One of the hospice home health aides (HHA) arrived at a patient’s home. Her to-do list would include bathing a patient with more than eighty candles on his cake. Let’s give our HHA a fictional name like Fran. (That is my mother’s name, so I’m openly providing a clue for my good thoughts about this part of the hospice team!)
Soon, the bath was underway.
“About how much longer do I have?” the patient asked. (And let’s say his name is Arturo.)
I don’t know if this was Arturo’s first bath, or if Fran had given him a number of baths over the prior weeks. In hospice, the aides are a critical part of a patient’s care. They do the grunt work of supporting the patient when he or she is most vulnerable: showering or bathing, brushing teeth, commode duties, and helping ensure there is safe movement from a wheelchair to a bed.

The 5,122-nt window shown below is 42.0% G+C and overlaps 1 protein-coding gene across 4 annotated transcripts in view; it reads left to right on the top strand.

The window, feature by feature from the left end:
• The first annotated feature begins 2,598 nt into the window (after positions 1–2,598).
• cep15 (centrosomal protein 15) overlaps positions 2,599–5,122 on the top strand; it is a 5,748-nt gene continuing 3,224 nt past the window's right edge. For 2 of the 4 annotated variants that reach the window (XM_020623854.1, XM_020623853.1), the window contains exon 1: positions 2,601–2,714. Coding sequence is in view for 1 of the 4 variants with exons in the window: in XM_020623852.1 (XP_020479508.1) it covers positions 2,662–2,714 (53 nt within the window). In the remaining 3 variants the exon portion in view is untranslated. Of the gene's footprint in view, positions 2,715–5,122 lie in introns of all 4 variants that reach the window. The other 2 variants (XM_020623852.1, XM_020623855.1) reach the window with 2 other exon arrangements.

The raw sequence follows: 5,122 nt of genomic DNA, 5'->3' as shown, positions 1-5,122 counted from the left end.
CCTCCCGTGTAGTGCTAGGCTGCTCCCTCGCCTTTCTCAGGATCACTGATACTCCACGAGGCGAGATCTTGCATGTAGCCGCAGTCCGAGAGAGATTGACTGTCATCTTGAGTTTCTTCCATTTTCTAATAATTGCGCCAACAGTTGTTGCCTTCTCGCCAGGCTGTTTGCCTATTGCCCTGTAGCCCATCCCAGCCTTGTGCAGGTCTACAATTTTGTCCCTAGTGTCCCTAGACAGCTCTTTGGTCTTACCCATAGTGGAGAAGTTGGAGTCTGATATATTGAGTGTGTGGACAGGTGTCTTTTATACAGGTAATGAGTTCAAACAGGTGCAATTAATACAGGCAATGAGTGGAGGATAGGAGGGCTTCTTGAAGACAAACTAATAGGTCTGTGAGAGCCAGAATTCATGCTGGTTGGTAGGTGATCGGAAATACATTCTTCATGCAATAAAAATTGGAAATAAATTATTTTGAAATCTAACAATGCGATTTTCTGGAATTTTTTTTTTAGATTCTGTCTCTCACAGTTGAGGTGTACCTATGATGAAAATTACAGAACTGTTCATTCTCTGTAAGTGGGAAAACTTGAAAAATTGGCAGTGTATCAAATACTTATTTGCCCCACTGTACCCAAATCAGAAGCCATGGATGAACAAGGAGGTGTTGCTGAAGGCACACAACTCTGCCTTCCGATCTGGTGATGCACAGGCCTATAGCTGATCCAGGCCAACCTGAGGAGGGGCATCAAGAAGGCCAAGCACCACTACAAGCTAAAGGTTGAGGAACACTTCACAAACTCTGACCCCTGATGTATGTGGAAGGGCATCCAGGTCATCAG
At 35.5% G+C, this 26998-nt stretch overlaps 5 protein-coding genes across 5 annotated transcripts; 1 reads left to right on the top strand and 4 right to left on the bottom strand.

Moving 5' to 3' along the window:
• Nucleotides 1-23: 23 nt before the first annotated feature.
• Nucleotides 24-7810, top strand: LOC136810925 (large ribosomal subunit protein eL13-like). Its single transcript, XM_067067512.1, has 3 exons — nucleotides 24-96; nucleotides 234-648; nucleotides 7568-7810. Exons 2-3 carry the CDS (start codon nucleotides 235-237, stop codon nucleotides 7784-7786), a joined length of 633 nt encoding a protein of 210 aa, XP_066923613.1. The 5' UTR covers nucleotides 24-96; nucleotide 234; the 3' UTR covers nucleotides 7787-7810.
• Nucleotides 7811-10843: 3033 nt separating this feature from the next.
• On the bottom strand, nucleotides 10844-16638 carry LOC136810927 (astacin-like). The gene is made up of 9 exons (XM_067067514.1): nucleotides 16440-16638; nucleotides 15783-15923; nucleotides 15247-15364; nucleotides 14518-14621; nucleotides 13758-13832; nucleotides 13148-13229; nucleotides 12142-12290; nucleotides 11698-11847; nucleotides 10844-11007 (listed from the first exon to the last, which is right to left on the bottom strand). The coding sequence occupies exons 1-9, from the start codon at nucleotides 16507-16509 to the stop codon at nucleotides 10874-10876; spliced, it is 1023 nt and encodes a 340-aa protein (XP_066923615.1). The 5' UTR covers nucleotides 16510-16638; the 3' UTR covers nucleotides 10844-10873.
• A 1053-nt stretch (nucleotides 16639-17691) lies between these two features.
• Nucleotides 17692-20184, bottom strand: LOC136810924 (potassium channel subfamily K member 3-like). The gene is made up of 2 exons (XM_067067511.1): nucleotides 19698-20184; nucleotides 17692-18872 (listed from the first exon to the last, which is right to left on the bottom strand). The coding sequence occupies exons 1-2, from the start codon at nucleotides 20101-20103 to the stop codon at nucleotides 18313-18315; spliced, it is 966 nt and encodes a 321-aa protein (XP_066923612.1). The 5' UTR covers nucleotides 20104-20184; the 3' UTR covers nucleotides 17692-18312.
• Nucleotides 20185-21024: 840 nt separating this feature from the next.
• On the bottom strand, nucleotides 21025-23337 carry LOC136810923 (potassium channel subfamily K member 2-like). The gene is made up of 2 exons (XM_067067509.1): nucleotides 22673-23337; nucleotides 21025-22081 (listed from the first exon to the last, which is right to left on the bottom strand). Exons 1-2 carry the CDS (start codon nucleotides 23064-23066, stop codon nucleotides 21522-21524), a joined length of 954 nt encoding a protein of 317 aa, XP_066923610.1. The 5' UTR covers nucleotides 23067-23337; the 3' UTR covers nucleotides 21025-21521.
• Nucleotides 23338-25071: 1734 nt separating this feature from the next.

Maybe a patient is incontinent with bowel or bladder. Some patients complain often, others make every visit a delight. In certain homes, the patient’s spouse, adult child, or other family member is the primary caregiver and dreads making a mistake. The HHA will teach—a literal show and tell—the most efficient ways to accomplish the simple tasks for a loved one. The tasks of caregiving, however, are not simple. Any idealistic thoughts about how great it is to support a dying loved one at home can quickly change with the actual day-to-day demands. Caregiving is hard work. A good HHA will try to make the family’s “job” less stressful. Read More →by